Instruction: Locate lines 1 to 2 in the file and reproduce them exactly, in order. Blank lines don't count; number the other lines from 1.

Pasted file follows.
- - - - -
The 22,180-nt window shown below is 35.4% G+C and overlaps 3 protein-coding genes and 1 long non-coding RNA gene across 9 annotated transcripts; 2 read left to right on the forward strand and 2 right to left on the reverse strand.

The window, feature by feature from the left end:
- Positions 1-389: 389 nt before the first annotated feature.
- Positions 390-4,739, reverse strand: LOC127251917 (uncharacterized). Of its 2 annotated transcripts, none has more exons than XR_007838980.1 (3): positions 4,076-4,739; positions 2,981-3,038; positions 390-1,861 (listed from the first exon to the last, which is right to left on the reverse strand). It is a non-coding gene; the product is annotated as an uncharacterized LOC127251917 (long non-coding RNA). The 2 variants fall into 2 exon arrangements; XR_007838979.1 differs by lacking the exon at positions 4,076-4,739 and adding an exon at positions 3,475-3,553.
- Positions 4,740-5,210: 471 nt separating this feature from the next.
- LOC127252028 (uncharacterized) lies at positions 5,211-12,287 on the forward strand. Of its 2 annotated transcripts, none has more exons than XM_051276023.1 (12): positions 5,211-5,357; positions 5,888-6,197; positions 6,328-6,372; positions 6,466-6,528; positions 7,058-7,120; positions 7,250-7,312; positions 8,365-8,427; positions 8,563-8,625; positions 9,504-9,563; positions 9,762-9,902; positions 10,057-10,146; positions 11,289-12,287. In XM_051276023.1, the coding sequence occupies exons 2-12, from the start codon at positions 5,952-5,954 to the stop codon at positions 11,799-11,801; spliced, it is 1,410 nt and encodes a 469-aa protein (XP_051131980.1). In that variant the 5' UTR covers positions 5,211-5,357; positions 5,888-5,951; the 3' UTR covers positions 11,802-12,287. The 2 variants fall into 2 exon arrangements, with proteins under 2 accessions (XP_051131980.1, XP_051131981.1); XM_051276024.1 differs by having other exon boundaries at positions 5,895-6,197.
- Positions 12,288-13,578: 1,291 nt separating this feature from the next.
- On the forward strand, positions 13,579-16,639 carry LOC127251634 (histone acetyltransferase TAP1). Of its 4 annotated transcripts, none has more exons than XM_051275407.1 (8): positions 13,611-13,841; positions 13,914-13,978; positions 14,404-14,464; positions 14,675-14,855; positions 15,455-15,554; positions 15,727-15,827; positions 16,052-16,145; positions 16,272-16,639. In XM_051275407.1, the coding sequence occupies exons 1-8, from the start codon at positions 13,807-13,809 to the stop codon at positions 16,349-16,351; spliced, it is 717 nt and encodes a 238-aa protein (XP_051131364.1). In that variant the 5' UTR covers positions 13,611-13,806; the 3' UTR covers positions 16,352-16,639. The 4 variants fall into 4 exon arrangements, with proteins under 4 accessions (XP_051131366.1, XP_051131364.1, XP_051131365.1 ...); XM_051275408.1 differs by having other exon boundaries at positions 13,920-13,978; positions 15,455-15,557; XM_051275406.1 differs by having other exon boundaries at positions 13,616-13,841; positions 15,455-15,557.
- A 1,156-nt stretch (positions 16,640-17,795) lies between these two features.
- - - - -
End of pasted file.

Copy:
The 22,180-nt window shown below is 35.4% G+C and overlaps 3 protein-coding genes and 1 long non-coding RNA gene across 9 annotated transcripts; 2 read left to right on the forward strand and 2 right to left on the reverse strand.

The window, feature by feature from the left end: